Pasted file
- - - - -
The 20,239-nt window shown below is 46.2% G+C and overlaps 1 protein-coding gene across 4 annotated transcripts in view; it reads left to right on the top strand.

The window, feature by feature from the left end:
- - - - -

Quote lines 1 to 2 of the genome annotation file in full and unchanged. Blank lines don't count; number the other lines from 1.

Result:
The 20,239-nt window shown below is 46.2% G+C and overlaps 1 protein-coding gene across 4 annotated transcripts in view; it reads left to right on the top strand.

The window, feature by feature from the left end: